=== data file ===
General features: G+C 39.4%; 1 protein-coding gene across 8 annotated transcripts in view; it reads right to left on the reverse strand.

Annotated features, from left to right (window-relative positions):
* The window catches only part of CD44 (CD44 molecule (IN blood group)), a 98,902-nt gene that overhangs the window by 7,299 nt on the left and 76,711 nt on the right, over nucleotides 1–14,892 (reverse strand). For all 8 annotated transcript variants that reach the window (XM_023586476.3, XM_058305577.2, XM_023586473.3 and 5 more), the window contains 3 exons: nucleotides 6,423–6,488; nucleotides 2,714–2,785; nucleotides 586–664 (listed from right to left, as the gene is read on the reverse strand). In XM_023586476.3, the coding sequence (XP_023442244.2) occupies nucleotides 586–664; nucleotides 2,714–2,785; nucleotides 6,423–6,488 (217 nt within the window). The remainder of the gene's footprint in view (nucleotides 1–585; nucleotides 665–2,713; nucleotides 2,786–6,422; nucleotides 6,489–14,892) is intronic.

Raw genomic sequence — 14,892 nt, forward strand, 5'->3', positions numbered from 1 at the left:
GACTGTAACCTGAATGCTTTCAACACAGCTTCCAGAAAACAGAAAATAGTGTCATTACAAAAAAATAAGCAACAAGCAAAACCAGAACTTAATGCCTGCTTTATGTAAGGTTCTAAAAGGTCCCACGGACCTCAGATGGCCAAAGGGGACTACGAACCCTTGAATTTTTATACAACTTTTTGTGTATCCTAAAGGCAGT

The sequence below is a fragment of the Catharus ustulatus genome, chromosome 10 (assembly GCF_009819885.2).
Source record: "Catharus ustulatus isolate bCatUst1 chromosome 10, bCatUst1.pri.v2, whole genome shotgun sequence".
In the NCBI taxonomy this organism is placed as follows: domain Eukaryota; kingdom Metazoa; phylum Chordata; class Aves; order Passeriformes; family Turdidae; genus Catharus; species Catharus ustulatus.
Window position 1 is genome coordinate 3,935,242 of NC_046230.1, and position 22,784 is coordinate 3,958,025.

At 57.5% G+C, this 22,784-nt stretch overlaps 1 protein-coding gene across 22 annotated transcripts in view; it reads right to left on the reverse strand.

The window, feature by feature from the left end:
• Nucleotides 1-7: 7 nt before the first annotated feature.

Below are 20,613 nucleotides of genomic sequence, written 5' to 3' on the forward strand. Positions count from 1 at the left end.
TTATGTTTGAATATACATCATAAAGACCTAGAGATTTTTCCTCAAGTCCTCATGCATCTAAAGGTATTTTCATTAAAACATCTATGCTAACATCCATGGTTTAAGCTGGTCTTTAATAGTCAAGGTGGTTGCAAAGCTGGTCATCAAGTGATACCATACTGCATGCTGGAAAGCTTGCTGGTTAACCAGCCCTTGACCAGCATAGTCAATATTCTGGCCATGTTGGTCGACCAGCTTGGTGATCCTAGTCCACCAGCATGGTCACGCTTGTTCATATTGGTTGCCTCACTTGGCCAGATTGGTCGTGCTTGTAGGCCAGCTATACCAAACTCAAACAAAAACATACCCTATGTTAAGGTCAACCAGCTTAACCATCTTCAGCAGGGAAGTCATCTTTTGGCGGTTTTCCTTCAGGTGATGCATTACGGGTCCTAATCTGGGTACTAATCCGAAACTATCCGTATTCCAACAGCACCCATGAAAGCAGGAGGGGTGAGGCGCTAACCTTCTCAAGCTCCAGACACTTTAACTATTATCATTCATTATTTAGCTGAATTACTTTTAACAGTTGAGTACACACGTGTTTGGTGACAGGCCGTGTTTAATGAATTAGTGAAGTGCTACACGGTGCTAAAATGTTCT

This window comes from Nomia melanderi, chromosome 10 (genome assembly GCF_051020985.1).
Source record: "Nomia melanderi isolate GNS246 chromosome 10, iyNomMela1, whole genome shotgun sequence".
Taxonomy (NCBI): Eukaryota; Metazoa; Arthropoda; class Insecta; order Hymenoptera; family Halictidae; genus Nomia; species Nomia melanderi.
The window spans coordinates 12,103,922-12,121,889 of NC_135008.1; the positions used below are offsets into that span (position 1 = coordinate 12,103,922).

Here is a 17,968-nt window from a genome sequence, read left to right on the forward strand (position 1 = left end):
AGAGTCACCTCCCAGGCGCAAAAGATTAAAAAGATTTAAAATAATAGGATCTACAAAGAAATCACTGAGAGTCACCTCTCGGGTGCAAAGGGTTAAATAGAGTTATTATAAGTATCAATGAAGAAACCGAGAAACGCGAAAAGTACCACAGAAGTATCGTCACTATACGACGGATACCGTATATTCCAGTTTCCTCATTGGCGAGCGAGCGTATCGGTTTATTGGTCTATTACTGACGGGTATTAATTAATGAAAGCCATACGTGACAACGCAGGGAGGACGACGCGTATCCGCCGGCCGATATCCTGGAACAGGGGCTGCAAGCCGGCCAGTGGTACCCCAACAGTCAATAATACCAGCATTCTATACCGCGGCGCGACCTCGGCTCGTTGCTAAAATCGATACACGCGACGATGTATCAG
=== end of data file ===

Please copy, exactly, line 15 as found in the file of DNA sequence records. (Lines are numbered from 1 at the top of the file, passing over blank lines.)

This window comes from Nomia melanderi, chromosome 10 (genome assembly GCF_051020985.1).